Why Trade S&P Emini Futures?
Traders and investors from every corner of the globe consider the Standard & Poor’s 500 (S&P 500) as an ideal way of engaging the broader U.S. equities market. In response to the public interest, the Chicago Mercantile Exchange (CME) offers S&P Emini futures to individuals wanting to take their shot at one of the premier equities products in the world.
Five Reasons You Should Be Trading S&P Emini Futures
Alongside the Dow Jones Industrial Average (DJIA) and NASDAQ, the S&P 500 is a preferred destination for traders and investors alike. First published in 1957, it’s a weighted index based on the stock price of 500 large-cap companies listed on U.S. exchanges. The S&P 500 includes components from 75% of the aggregate U.S. equities market, earning it a reputation as being a “total market proxy.”
The S&P Emini futures (ES) contract listed on the CME captures the spirit of the S&P 500’s large-cap stability while providing traders with several advantages over traditional stock trading. Here are five of the biggest benefits — each a great reason to become involved in this exciting market.
If you’re searching for ways to boost your trade-related efficiency, then look no further than S&P Emini futures. Daily traded volumes regularly exceed 1 million on the front-month contract, ensuring maximum liquidity and a robust depth-of-market. As a result, adverse factors such as slippage are minimized, and efficient trade is promoted.
For many active traders, the availability of leverage is a critical aspect of conducting day-to-day business. Emini S&P 500 futures provide purchasing (or shorting) power on a much larger scale than in traditional stocks. With intraday margin requirements as low as $500 per contract, the Emini S&P 500 offers participants the opportunity to take sizeable positions with only a fraction of the capital required by equities products.
#3 Low Barriers to Entry
The contemporary digital marketplace has given retail traders from all walks of life an ability to participate in the world’s most popular markets. Modest margin requirements, reduced commissions/fees, and remote exchange connectivity are a few reasons why legions of professional traders turn to futures instead of engaging indices or stocks directly. If you have a bit of risk capital, computing power, and an internet connection, then the odds are very good that you will be able to trade S&P Emini futures.
In contrast to stocks, futures afford the trader superior strategic flexibility. You can profit from being either long or short the market, as well as buying or selling contracts frequently. Naked shorting or high volume strategies are typically off-the-table in conventional equities trading unless you’re well-capitalized and privy to unique brokerage service.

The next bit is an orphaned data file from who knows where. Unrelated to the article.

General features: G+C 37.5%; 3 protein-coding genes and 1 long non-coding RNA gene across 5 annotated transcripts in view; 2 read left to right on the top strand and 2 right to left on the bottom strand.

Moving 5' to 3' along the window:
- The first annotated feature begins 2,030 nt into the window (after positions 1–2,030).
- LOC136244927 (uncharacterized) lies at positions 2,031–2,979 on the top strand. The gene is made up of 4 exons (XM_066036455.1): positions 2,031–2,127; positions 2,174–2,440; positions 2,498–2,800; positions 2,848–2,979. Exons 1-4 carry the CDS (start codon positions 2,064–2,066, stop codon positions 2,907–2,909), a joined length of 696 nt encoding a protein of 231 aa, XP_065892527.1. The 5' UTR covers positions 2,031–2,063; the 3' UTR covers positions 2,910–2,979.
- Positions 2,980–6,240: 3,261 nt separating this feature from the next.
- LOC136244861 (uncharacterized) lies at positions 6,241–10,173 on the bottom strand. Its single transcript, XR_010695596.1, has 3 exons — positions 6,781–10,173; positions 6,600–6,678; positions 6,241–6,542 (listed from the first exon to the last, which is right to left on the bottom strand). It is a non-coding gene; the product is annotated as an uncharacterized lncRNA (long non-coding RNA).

Futures products are priced with respect to what an asset’s value is perceived to be at an upcoming point in time. Accordingly, prices regularly exhibit sensitivity to vast array of factors. Breaking news items, economic events, and contract expiration are all capable of influencing the process of price discovery and heightening periodic volatilities.
The public nature of the S&P 500 ensures consistently high levels of participation and, in turn, enhanced volatility. Subsequently, traders are able to capitalize on significant swings in Emini S&P 500 pricing on a near-daily basis.
Getting Started with the Emini S&P 500
For more than 50 years, the S&P 500 has been a staple of American finance. It’s viewed as being a benchmark of U.S. stock market value, as well as a ripe target for active traders.
If you’re interested in engaging the S&P 500 via S&P Emini futures, check out the service suite available at Daniels Trading. Featuring a broad spectrum of trading options, Daniels Trading has everything you need to tackle the futures markets in a broker-assisted or self-directed capacity.
Contact Daniels Trading
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This material is conveyed as a solicitation for entering into a derivatives transaction.
This material has been prepared by a Daniels Trading broker who provides research market commentary and trade recommendations as part of his or her solicitation for accounts and solicitation for trades; however, Daniels Trading does not maintain a research department as defined in CFTC Rule 1.71. Daniels Trading, its principals, brokers and employees may trade in derivatives for their own accounts or for the accounts of others. Due to various factors (such as risk tolerance, margin requirements, trading objectives, short term vs. long term strategies, technical vs. fundamental market analysis, and other factors) such trading may result in the initiation or liquidation of positions that are different from or contrary to the opinions and recommendations contained therein.
Past performance is not necessarily indicative of future performance. The risk of loss in trading futures contracts or commodity options can be substantial, and therefore investors should understand the risks involved in taking leveraged positions and must assume responsibility for the risks associated with such investments and for their results.
Trade recommendations and profit/loss calculations may not include commissions and fees. Please consult your broker for details based on your trading arrangement and commission setup.
You should carefully consider whether such trading is suitable for you in light of your circumstances and financial resources. You should read the “risk disclosure” webpage accessed at www.DanielsTrading.com at the bottom of the homepage. Daniels Trading is not affiliated with nor does it endorse any third-party trading system, newsletter or other similar service. Daniels Trading does not guarantee or verify any performance claims made by such systems or service.